My parents escaped Iran around the Iranian Revolution, in 1979. They’re Jewish, so like thousands of other people unwelcome under Ayatollah Khomeini’s rule, they fled.
A new film, called “Septembers of Shiraz,” isn’t just about the Iranian Revolution. It’s about a Jewish family’s experience trying to escape the country during the revolution.
The film is surprisingly close to my family history, and I knew I had to watch it with my parents.
My parents met, married, and started a family in New York. Growing up, I heard stories of their upbringing in Iran, the challenges of escaping, and their difficulties connecting to their family members who couldn’t escape.
The movie is fiction, based on a novel of the same name, but my parents found some of the details close to real life.
Adrien Brody plays Isaac, the family’s breadwinner, who runs a jewellery company. Salma Hayek is his stay-at-home wife. They have two kids — a grade-school-aged girl and a teenage boy. The boy is sent off to a boarding school in Massachusetts just as the Revolution was heating up. The rest of the family, though, couldn’t leave Iran just yet.
My father, too, made it to the US. He was able to seek refuge in West Virginia through a family friend connection before the revolution. He and my uncle lived on their own in a trailer and went to a high school there, knowing very little English. He didn’t see the rest of his family for ten years; my grandparents and two aunts couldn’t leave as easily.
Independent Iranian films have obliquely addressed the country’s theocratic rule, and in the cases of filmmakers like Jafar Panahi, they have been imprisoned or censored. Marjane Satrapi made “Persepolis” outside Iran, about her own experience in the Iranian Revolution.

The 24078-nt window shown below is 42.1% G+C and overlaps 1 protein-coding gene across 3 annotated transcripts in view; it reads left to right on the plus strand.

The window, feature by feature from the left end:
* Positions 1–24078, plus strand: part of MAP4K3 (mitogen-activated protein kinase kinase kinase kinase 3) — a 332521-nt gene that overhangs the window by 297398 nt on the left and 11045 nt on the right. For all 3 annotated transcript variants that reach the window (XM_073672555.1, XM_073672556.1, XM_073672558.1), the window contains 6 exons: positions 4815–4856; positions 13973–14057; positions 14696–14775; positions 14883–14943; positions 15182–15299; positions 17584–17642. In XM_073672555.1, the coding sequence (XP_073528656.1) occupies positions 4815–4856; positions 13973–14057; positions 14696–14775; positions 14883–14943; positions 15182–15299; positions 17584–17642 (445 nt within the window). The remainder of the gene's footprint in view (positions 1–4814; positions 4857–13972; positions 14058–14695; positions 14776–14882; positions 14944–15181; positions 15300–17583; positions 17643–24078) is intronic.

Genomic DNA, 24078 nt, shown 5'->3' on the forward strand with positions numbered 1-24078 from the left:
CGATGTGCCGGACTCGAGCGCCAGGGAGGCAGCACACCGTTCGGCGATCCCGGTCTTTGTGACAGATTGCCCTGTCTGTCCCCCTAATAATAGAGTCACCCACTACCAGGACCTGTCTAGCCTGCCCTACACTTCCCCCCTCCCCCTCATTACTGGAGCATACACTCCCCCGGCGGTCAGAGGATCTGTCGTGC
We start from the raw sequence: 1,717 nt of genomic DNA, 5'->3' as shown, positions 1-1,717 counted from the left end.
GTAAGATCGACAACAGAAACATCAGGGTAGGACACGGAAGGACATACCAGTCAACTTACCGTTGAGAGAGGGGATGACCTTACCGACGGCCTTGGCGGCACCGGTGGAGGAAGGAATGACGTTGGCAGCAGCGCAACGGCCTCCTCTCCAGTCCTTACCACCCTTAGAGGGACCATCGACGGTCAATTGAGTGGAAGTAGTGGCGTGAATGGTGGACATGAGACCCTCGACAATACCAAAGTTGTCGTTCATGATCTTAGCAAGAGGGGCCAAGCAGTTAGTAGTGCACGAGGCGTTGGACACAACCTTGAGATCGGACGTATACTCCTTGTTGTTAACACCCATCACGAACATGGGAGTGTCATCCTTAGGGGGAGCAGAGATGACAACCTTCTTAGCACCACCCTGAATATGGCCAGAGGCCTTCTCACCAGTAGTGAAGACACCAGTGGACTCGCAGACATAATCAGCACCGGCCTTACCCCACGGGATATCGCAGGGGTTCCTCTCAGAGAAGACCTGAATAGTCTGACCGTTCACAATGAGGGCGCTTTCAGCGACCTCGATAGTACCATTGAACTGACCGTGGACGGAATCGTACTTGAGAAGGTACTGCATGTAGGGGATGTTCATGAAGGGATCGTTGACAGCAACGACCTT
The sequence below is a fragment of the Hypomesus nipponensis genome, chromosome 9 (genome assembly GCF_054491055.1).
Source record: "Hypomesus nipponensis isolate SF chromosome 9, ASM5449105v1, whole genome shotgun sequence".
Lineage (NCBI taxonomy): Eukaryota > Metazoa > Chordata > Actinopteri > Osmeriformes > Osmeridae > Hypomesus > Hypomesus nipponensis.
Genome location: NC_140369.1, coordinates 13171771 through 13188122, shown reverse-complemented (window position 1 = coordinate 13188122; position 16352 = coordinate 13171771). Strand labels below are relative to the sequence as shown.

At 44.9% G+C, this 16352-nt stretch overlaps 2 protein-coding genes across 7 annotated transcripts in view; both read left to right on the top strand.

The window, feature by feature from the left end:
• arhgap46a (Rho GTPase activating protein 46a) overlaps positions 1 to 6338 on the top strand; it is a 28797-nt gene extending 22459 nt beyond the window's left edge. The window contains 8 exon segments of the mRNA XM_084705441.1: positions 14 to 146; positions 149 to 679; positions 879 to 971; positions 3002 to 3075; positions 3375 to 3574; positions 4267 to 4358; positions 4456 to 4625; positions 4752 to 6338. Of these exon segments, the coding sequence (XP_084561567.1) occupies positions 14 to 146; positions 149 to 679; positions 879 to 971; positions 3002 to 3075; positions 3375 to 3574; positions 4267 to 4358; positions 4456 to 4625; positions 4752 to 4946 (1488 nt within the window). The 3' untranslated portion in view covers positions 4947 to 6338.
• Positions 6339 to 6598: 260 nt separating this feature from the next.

“Septembers of Shiraz,” being made outside of Iran, is able to be explicit. Brutal, even.
Isaac is arrested, imprisoned, and tortured. His business is sacked by the Revolutionary Guard, who steal all the valuables from his office.
“Septembers of Shiraz” is a grim movie. It wastes little time getting into the persecution and there isn’t a joke in sight. An early scene depicts rallies in the street, with people waving banners with Ayatollah Khomeini’s face and fires in the middle of the street. The Revolutionary Guards don’t only search Isaac’s house, they also loot it. It’s a humiliating, dignity-robbing experience.
During the scene where Isaac is arrested and hauled out of his office, my mother said the movie is “too rough” to watch. “Mummy, it’s only a movie,” I told her, trying to comfort here. “It’s not a movie. It’s real life. People experienced this.”
On an objective level, the movie is blunt, melodramatic, and occasionally schlocky. Brody does well, but his accent isn’t quite right, and Hayek’s is only slightly more acceptable. She uses an anachronistic cordless phone on more than one occasion, and a late-movie car chase scene was, as my father described, “very Hollywood.”
But the melodramatic approach, for all its faults, is emotionally authentic.
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